Part 7 - Supremacy
He was surrounded. All around the cavern were monstrous beings, ogres and orcs filling the only entranceway. A pair of trolls sat in a corner. They were hunched, green, savages nearly as large as an ogre; guarding a host of battered men in rusting chains. The cavern was large enough, a natural pocket in the earth judging from its smooth walls and stalactites, for even the largest of the creatures to stand at full height.
Across the cave was a large cooking fire, its smoke filling the uppermost of the cave with a gray haze that slowly filtered out through the upward passage that lead there. The smell of smoke only slightly masked the stench of filth and decay in the cavern.
Sitting next to the cooking fire was a very different troll. This one stood upright instead of slouching. It wore plate armor and had a rather large sword sheathed at its hip. Its left eye was milked over and surrounded by a burn-scar. Pieces of meat cooked over the fire, but only this one troll seemed to prefer it over raw flesh. It took a bite out of a large chunk of cooked meat.
"Excellent," the creature growled, "far more tender than the older men..." The troll gestured, and the assembled monsters laughed. Likely they had no idea what was said, just that they were supposed to laugh.
"Azubal,” Khorun glared death at the troll, “you will pay for this.”
Azubal chuckled, a horrid rasping sound. “You are the second human to tell me that since I arrived.” He pointed to a pile of broken and gnawed bones sitting against the wall. “When will your kind learn?” Azubal stood, a towering figure of nothing but muscle and steel.
“Shut up and fight.” Khorun rushed the troll, and to his sudden concern the monsters in the cave made no move to stop him. Azubal didn’t even draw his sword. Skywrath slashed down across the troll’s twisted face. A deep flesh-wound was left, but it closed and faded to a thin line almost as fast as it was left.
“Same stupid bravado as the old man. Same fate awaits you.” Azubal slashed out with an open clawed hand catching Khorun in the chest with startling speed. Though it did not cut through his plate, Khorun felt the air knocked from him and his flesh bruise from the impact. Before he could recover, Khorun was smashed again by the Azubal’s other claw. He staggered back, gasping to recover his breath.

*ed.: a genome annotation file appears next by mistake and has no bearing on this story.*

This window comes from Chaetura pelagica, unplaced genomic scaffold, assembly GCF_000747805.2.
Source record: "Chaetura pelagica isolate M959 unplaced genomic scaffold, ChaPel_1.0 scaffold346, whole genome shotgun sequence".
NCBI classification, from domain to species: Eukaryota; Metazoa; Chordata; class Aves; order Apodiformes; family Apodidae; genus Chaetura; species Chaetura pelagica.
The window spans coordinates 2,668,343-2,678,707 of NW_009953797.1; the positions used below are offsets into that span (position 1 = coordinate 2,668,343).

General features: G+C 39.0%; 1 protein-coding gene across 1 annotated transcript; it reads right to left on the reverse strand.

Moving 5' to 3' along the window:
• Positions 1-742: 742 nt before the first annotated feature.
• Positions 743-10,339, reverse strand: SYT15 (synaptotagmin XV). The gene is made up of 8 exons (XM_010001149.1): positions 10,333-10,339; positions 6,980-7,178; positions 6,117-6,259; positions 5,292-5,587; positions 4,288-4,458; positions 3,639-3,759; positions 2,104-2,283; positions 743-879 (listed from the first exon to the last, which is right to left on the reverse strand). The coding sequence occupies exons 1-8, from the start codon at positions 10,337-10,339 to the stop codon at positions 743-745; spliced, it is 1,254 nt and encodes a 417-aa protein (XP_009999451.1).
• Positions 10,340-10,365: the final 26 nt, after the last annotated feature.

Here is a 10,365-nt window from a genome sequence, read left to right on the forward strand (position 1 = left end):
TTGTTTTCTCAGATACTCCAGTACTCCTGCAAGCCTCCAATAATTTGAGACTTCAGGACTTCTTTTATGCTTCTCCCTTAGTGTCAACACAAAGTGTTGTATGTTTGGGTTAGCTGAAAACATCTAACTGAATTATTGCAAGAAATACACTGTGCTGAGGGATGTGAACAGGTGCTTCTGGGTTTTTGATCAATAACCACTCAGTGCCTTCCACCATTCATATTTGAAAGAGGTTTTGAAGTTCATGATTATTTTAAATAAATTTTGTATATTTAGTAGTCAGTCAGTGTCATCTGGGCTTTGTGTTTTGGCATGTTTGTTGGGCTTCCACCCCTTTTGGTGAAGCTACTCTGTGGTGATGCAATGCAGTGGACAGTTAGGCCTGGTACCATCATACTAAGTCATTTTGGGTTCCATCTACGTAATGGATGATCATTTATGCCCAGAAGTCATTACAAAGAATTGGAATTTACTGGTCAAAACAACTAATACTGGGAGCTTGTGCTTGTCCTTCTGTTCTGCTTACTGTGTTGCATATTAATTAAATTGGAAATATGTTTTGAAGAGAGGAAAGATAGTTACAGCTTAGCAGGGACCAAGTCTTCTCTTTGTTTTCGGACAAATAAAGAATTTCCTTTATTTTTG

Defiantly, Khorun stabbed Skywrath at the troll’s chest, but the point merely skipped off his breastplate. His fury wasn’t enough. Azubal drew his own sword and slashed it in a wide sweep in the same motion. Though worn and with dents in the edge, the sword was as large as Skywrath and the troll used it one-handed. It caught Khorun in the side, sending him sprawling to the ground.
“Focus,” Khorun thought, “rage won’t win this... think.” He cleared his mind, letting go of the anger that had so driven him before. Instead of feeling furious about the fate of the townsfolk, Khorun instead set their fate as a clear and sure goal in his mind. It felt almost serene. He opened his eyes as he lay on the stone ground, took a deep breath, and rolled out of the way of Azubal’s next strike.
Back on his feet, Khorun studied his foe in the space between strikes. Seeing that Azubal’s armor did not cover him completely, he aimed for the gaps. A powerful thrust jabbed Skywrath half a foot into Azubal’s side. The troll roared and pulled itself off the blade before swinging its own weapon backhanded at Khorun. It once again smashed into his armor, but Khorun quickly planted the tip of Skywrath into the stone floor to brace himself.
He kept his footing and returned as slash at Azubal, cutting open the troll’s neck. Black ooze leaked from the wound. However, the gouge Skywrath had left in his side had already begun to heal. Blood stopped pouring from Azubal’s neck. Ignoring the injuries, the troll lashed out with its open claw. The blow nearly broke Khorun’s shoulder.
Summoning all his strength, Khorun thrust Skywrath again into the troll, this time sinking it deep into the monster’s leg. A pulse of power shot through the blade, arcs of lightning searing their way up Azubal’s body. He screeched out in a piercing tone and shuddered as the electricity surged. Smoke wisps leaked out through the seams in Azubal’s armor.
Khorun pulled the sword free and stepped back. “Didn’t like that, did you?” Silence fell over the cavern for a few moments. The monsters began looking between each other, muttering in their savage tongue. Khorun grinned.
A snap and the odd sound like splitting or tearing skin crept to Khorun’s ear. Azubal twitched his head forward, his limbs moving abruptly in broken motions not unlike a seizure. Then the movements smoothed out, and the blackened marks from the lightning began to fade.